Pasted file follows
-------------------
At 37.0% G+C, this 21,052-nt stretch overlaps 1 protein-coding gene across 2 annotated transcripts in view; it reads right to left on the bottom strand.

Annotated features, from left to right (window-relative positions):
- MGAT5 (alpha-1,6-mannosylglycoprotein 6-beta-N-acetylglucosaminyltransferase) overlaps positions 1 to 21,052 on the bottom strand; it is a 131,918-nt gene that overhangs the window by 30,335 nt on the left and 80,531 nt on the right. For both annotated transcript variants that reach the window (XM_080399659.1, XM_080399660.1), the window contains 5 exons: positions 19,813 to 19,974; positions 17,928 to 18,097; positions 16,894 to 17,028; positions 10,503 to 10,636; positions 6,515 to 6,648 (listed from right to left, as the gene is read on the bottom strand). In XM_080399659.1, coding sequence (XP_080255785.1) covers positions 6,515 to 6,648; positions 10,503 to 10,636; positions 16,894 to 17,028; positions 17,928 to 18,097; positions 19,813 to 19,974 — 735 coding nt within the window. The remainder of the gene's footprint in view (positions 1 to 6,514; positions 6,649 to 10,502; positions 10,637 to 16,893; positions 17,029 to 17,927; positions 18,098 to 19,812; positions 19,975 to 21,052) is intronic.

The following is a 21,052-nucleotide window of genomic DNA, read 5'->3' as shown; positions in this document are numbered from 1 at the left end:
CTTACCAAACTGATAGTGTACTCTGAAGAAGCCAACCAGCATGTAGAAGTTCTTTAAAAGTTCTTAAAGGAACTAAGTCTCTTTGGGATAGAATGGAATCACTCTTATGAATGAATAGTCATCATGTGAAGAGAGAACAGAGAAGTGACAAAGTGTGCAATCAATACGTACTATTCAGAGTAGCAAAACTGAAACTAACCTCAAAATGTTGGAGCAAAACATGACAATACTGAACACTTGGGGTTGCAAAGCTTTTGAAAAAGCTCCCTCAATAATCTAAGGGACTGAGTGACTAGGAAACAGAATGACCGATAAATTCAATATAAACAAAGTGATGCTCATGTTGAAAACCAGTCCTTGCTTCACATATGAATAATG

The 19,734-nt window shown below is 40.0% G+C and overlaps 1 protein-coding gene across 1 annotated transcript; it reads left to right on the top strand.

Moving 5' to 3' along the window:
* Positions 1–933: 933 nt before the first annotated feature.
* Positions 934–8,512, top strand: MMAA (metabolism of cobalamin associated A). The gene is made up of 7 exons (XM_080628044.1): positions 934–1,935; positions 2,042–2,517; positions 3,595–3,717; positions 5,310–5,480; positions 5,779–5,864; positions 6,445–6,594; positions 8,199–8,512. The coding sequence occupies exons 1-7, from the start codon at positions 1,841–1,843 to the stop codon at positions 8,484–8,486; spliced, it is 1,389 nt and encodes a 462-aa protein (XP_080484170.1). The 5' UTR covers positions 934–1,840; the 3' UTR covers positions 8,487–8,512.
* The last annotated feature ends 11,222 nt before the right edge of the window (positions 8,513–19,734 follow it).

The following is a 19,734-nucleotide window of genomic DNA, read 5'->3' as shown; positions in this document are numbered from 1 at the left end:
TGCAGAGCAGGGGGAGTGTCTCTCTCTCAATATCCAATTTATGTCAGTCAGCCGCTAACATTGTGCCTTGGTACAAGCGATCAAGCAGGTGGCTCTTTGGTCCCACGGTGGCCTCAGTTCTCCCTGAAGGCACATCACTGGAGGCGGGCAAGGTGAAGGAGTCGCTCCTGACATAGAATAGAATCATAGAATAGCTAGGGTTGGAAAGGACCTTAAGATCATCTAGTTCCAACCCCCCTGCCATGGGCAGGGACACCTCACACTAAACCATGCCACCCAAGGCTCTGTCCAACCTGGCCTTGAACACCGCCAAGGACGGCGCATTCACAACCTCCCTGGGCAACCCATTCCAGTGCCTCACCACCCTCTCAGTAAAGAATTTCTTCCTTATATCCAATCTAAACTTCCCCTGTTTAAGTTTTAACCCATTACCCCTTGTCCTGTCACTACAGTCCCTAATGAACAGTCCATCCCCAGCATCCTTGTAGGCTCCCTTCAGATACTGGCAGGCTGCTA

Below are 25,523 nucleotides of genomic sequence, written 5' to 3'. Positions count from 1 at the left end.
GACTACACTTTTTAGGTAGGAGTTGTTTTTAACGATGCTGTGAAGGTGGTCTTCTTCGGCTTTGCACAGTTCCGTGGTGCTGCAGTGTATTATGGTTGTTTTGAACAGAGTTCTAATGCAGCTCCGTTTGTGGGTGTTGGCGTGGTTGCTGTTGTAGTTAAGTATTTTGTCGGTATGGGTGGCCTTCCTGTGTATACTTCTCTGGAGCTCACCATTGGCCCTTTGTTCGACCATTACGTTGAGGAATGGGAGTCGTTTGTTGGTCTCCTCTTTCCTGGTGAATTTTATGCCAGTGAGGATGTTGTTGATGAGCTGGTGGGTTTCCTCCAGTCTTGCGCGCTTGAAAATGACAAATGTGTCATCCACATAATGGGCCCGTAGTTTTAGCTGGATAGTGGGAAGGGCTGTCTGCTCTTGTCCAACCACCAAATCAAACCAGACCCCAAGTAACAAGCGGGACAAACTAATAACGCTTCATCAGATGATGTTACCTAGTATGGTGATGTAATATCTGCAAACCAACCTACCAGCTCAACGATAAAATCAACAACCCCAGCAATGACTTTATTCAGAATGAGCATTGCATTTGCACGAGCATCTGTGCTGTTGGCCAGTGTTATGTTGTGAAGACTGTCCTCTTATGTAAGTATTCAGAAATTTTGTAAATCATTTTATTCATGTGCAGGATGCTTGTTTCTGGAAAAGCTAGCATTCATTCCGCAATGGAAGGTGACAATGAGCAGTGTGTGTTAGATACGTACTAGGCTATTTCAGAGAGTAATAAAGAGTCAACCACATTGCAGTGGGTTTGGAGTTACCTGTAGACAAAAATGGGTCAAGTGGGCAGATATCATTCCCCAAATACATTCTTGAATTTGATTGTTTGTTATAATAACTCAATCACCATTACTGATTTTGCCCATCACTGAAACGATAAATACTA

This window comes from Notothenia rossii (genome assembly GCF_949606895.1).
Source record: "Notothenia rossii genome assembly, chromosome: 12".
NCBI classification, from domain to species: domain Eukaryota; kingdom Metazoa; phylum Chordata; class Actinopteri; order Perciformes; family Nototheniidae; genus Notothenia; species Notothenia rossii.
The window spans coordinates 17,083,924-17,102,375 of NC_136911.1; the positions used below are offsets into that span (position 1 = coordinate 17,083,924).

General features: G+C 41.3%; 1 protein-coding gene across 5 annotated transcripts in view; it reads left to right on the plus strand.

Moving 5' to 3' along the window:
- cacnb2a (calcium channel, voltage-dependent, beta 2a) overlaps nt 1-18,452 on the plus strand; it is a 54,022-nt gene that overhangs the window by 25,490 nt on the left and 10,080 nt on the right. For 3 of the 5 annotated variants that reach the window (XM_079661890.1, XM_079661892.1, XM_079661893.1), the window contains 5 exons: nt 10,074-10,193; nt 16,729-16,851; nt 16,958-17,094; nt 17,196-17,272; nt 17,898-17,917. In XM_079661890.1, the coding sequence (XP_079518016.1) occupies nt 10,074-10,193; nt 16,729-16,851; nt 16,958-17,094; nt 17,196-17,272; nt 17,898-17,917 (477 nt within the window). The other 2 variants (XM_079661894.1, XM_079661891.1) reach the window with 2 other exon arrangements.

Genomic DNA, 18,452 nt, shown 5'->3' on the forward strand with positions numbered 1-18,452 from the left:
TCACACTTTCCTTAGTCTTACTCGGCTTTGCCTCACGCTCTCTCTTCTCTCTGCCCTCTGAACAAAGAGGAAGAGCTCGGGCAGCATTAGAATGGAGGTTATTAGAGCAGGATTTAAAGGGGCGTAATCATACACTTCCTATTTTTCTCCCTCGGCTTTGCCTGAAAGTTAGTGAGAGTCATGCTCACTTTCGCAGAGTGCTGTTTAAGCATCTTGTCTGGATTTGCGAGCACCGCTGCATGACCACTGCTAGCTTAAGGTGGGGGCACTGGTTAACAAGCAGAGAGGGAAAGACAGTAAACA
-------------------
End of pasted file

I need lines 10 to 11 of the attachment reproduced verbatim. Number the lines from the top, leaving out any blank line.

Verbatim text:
* The last annotated feature ends 11,222 nt before the right edge of the window (positions 8,513–19,734 follow it).

The following is a 19,734-nucleotide window of genomic DNA, read 5'->3' as shown; positions in this document are numbered from 1 at the left end: